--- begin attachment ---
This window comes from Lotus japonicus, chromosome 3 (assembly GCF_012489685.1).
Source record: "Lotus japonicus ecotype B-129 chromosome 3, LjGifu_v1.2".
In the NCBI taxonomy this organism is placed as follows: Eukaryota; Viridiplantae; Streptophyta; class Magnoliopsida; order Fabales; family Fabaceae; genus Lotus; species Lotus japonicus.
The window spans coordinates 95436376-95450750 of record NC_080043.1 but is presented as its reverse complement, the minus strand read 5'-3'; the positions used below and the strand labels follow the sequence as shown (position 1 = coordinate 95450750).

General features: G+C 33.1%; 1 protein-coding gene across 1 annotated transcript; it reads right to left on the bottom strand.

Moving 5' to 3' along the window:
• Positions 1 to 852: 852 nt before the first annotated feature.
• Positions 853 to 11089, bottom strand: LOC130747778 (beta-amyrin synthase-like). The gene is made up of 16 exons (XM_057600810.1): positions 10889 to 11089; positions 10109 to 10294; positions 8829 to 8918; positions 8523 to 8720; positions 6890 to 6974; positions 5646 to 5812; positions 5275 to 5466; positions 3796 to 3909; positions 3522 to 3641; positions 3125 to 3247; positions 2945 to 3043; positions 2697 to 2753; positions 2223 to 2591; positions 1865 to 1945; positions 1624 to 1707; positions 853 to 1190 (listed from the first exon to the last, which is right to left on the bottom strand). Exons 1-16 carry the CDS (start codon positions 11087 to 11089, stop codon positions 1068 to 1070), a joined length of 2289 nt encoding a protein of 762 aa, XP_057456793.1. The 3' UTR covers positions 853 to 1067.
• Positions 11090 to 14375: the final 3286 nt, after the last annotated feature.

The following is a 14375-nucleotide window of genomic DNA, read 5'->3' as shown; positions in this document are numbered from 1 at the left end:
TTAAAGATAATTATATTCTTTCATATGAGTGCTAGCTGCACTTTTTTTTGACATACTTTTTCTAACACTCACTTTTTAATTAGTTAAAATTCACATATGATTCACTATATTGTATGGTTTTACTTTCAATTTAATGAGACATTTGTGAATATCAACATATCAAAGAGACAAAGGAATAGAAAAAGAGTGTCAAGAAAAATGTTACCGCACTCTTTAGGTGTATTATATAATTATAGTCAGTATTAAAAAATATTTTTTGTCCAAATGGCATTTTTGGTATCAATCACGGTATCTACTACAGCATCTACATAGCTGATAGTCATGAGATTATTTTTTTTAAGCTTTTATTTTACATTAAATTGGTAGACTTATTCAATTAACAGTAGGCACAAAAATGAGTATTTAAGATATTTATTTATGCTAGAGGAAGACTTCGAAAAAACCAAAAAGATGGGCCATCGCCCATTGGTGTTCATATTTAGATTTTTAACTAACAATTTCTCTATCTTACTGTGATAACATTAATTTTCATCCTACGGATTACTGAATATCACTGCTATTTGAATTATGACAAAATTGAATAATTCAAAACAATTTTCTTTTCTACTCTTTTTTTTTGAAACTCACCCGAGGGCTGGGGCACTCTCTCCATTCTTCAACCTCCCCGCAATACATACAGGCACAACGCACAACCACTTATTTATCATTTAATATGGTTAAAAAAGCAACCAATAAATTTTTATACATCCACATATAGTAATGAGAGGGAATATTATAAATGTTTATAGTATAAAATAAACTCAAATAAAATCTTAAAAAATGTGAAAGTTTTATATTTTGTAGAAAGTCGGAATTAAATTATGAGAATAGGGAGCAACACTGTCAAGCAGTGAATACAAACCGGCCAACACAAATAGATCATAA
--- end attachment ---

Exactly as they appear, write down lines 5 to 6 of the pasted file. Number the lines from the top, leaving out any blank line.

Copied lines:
General features: G+C 33.1%; 1 protein-coding gene across 1 annotated transcript; it reads right to left on the bottom strand.

Moving 5' to 3' along the window: